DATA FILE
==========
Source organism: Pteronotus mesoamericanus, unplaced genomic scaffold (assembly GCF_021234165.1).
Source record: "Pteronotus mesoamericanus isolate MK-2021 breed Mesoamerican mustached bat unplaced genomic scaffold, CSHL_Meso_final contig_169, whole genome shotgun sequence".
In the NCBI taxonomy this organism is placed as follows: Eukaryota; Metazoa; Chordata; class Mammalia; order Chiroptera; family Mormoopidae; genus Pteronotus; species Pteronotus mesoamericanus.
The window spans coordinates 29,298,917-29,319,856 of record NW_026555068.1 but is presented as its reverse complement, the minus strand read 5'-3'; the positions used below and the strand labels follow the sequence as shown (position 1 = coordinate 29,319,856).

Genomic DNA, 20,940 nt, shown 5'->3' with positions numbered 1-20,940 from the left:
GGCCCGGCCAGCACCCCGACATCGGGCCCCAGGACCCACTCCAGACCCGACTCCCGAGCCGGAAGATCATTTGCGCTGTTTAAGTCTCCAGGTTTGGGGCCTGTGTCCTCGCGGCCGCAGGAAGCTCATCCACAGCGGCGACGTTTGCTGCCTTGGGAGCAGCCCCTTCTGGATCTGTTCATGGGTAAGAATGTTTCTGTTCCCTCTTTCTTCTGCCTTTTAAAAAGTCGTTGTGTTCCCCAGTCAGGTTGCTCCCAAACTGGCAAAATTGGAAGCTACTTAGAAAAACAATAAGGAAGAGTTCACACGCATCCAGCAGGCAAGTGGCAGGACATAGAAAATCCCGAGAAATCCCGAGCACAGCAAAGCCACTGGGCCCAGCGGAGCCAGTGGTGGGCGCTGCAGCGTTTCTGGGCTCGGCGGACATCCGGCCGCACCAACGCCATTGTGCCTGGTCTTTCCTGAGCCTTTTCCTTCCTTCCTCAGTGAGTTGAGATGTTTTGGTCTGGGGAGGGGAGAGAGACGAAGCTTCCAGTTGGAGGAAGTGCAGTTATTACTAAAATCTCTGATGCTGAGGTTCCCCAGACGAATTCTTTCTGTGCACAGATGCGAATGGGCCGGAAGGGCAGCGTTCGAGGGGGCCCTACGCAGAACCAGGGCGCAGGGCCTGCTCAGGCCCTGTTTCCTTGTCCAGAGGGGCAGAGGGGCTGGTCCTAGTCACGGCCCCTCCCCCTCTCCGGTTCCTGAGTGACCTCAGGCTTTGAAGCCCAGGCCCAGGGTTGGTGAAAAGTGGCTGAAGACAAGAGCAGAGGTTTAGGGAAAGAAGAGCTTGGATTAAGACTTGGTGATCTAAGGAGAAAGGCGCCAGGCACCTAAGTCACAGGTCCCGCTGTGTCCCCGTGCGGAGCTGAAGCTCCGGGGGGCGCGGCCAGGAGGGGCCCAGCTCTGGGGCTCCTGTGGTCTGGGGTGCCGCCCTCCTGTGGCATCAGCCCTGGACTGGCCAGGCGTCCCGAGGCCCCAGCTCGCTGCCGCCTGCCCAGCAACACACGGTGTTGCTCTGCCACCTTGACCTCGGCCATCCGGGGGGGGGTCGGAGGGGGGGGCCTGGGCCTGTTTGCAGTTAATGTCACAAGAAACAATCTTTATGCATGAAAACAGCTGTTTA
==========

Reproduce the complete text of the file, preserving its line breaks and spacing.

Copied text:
Source organism: Pteronotus mesoamericanus, unplaced genomic scaffold (assembly GCF_021234165.1).
Source record: "Pteronotus mesoamericanus isolate MK-2021 breed Mesoamerican mustached bat unplaced genomic scaffold, CSHL_Meso_final contig_169, whole genome shotgun sequence".
In the NCBI taxonomy this organism is placed as follows: Eukaryota; Metazoa; Chordata; class Mammalia; order Chiroptera; family Mormoopidae; genus Pteronotus; species Pteronotus mesoamericanus.
The window spans coordinates 29,298,917-29,319,856 of record NW_026555068.1 but is presented as its reverse complement, the minus strand read 5'-3'; the positions used below and the strand labels follow the sequence as shown (position 1 = coordinate 29,319,856).

Genomic DNA, 20,940 nt, shown 5'->3' with positions numbered 1-20,940 from the left:
GGCCCGGCCAGCACCCCGACATCGGGCCCCAGGACCCACTCCAGACCCGACTCCCGAGCCGGAAGATCATTTGCGCTGTTTAAGTCTCCAGGTTTGGGGCCTGTGTCCTCGCGGCCGCAGGAAGCTCATCCACAGCGGCGACGTTTGCTGCCTTGGGAGCAGCCCCTTCTGGATCTGTTCATGGGTAAGAATGTTTCTGTTCCCTCTTTCTTCTGCCTTTTAAAAAGTCGTTGTGTTCCCCAGTCAGGTTGCTCCCAAACTGGCAAAATTGGAAGCTACTTAGAAAAACAATAAGGAAGAGTTCACACGCATCCAGCAGGCAAGTGGCAGGACATAGAAAATCCCGAGAAATCCCGAGCACAGCAAAGCCACTGGGCCCAGCGGAGCCAGTGGTGGGCGCTGCAGCGTTTCTGGGCTCGGCGGACATCCGGCCGCACCAACGCCATTGTGCCTGGTCTTTCCTGAGCCTTTTCCTTCCTTCCTCAGTGAGTTGAGATGTTTTGGTCTGGGGAGGGGAGAGAGACGAAGCTTCCAGTTGGAGGAAGTGCAGTTATTACTAAAATCTCTGATGCTGAGGTTCCCCAGACGAATTCTTTCTGTGCACAGATGCGAATGGGCCGGAAGGGCAGCGTTCGAGGGGGCCCTACGCAGAACCAGGGCGCAGGGCCTGCTCAGGCCCTGTTTCCTTGTCCAGAGGGGCAGAGGGGCTGGTCCTAGTCACGGCCCCTCCCCCTCTCCGGTTCCTGAGTGACCTCAGGCTTTGAAGCCCAGGCCCAGGGTTGGTGAAAAGTGGCTGAAGACAAGAGCAGAGGTTTAGGGAAAGAAGAGCTTGGATTAAGACTTGGTGATCTAAGGAGAAAGGCGCCAGGCACCTAAGTCACAGGTCCCGCTGTGTCCCCGTGCGGAGCTGAAGCTCCGGGGGGCGCGGCCAGGAGGGGCCCAGCTCTGGGGCTCCTGTGGTCTGGGGTGCCGCCCTCCTGTGGCATCAGCCCTGGACTGGCCAGGCGTCCCGAGGCCCCAGCTCGCTGCCGCCTGCCCAGCAACACACGGTGTTGCTCTGCCACCTTGACCTCGGCCATCCGGGGGGGGGTCGGAGGGGGGGGCCTGGGCCTGTTTGCAGTTAATGTCACAAGAAACAATCTTTATGCATGAAAACAGCTGTTTA